|Title:||Arsenic Cancer Risk Posed to Human Health from Tilapia Consumption in Taiwan||Authors:||LIAO, CHUNG-MIN
LIAO, CHUNG- MIN
|Keywords:||arsenic;human health;epidemiology;bioaccumulation;tilapia;cancer;risk;blackfoot disease||Issue Date:||2008||Start page/Pages:||27-37||Source:||Ecotoxicology and Environmental Safety||Abstract:||
Ingested inorganic arsenic is strongly associated with a wide spectrum of adverse health outcomes. We propose a bioaccumulation and the Weibull model-based epidemiological framework to accurately estimate the reference arsenic intake guideline for tilapia consumption and tilapia- cultured water arsenic concentration based on bioaccumulations of tilapia and gender/age/cancer-specific epidemiological data from the arseniasis- endemic area in Taiwan. Our results show a positive relationship between arsenic exposure and age/gender- and cancer-specific cumulative incidence ratio using Weibull dose-response model . Based on male bladder cancer with an excess lifetime cancer risk of 10(-4), we estimate the reference tilapia inorganic arsenic guideline value to be 0.084 mu g g(-1) dry wt based on the suggested daily consumption rate of 120 g d (-1). Our findings show that consumption of tilapia in a blackfoot disease (BFD)- endemic area poses no significant cancer risk (excess cancer risks ranging from 3.4 x 10(-5) to 9.3 x 10(-5)), implying that people in BFD-endemic areas are not readily associated with higher fatalities for bladder cancer exposed from tilapia consumption. We are confident that our model can be easily adapted for other aquaculture species, and encourage risk managers to use the model to evaluate the potential population-level long-term low- dose cancer risks. We conclude that, by integrating the bioaccumulation concept and epidemiological investigation of humans exposed to arsenic, we can provide a scientific basis for risk analysis to enhance risk management strategies. (C) 2007 Elsevier Inc. All rights reserved.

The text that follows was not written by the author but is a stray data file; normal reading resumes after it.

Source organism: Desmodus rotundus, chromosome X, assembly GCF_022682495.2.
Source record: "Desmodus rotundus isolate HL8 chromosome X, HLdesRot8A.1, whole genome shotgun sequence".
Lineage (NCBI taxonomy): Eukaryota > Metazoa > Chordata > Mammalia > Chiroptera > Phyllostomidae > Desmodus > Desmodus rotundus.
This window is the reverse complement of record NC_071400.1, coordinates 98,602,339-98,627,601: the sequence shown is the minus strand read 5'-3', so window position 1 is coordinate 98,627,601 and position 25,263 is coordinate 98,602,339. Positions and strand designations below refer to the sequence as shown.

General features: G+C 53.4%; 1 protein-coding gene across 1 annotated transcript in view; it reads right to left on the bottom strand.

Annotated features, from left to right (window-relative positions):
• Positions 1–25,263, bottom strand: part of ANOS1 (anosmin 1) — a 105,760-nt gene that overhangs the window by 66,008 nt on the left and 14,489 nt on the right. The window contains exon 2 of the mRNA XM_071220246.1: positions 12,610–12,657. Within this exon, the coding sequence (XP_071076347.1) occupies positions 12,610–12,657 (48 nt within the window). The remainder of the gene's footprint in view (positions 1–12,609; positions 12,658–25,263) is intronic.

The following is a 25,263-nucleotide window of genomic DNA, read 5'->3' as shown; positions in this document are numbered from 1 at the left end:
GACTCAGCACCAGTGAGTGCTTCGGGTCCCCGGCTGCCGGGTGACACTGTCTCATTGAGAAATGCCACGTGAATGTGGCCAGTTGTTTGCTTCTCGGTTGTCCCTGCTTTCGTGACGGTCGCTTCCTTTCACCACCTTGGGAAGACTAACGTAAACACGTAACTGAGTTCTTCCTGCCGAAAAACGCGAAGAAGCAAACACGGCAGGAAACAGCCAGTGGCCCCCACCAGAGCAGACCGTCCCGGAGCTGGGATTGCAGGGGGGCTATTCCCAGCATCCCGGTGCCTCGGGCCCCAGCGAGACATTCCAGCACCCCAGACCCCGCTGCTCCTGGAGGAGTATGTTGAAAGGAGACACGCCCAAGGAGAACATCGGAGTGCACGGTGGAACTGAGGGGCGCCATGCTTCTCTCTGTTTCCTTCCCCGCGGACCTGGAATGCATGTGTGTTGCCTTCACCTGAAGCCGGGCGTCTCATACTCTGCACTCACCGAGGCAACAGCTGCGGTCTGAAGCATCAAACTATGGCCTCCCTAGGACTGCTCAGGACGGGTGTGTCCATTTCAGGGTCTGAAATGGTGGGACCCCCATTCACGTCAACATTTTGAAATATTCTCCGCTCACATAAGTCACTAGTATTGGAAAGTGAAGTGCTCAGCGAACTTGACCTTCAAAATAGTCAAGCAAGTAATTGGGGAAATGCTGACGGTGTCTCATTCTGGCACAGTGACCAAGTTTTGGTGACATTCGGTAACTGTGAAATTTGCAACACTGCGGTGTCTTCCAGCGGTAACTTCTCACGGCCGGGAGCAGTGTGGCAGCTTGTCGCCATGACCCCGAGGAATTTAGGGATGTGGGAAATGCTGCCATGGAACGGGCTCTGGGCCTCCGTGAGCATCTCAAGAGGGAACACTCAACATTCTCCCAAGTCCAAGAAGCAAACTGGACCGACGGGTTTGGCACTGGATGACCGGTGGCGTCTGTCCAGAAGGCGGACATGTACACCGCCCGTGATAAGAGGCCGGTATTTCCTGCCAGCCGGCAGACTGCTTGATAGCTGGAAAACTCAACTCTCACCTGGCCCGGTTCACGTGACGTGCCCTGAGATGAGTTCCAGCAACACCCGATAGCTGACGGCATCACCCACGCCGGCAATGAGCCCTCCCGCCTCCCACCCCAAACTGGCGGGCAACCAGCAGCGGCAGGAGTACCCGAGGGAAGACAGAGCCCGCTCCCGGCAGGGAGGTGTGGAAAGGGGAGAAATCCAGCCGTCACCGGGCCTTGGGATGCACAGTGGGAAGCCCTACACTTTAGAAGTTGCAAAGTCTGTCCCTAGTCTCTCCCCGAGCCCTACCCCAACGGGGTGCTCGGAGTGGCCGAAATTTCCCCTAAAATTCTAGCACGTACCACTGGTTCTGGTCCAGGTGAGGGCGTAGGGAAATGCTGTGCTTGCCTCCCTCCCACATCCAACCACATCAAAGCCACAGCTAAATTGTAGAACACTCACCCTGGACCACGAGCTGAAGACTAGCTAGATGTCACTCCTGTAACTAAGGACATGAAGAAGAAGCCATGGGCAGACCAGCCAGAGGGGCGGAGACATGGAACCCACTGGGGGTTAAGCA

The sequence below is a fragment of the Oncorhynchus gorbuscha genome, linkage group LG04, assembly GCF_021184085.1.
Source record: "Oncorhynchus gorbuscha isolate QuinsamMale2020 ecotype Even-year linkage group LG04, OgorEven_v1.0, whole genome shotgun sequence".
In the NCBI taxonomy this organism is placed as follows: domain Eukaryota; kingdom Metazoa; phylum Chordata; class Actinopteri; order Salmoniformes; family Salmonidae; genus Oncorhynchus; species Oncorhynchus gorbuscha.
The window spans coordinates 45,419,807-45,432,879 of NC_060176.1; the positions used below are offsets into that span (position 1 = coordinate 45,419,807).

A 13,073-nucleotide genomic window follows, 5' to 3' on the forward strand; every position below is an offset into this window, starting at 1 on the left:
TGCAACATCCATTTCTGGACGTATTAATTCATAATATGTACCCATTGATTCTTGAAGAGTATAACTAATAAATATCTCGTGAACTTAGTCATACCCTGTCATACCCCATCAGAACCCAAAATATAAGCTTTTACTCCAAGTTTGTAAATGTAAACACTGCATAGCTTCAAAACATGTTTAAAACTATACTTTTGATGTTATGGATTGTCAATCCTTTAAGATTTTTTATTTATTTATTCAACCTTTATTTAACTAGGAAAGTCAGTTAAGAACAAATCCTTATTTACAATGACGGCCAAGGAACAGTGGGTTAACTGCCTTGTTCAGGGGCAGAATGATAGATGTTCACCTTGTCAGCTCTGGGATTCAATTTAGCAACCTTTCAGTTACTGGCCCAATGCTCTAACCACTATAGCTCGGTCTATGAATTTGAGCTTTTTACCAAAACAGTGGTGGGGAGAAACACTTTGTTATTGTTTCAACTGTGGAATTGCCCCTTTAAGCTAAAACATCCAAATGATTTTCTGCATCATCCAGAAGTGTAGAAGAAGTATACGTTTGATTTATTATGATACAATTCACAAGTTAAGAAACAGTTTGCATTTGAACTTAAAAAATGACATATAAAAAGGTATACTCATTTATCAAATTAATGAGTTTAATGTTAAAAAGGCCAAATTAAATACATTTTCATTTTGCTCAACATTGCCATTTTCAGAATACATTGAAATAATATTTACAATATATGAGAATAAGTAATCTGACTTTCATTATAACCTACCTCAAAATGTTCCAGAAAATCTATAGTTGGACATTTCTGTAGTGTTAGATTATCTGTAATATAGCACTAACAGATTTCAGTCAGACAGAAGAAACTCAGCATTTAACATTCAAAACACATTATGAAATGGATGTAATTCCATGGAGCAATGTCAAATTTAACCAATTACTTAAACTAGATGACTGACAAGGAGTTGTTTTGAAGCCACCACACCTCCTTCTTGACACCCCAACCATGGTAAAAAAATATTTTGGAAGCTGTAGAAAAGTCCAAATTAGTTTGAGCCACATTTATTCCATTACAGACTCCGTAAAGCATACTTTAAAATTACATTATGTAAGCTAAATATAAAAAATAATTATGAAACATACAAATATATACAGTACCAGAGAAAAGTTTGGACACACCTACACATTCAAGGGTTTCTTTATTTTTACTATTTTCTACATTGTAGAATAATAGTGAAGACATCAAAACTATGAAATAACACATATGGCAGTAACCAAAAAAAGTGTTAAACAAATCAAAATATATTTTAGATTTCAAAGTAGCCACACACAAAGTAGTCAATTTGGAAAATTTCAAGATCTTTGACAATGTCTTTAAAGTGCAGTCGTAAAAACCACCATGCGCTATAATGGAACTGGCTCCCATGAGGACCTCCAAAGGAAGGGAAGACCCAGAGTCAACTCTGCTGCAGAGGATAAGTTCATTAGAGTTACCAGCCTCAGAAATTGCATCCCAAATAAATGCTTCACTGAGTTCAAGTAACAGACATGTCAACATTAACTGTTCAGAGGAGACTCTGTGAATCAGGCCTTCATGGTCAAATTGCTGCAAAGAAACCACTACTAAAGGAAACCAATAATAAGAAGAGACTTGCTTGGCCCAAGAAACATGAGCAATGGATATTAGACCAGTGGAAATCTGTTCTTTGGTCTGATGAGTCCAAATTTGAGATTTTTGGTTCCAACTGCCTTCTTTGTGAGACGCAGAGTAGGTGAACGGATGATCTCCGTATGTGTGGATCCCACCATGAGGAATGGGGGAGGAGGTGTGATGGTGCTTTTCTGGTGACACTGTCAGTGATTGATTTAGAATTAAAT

|Appears in Collections:||臨床醫學研究所|
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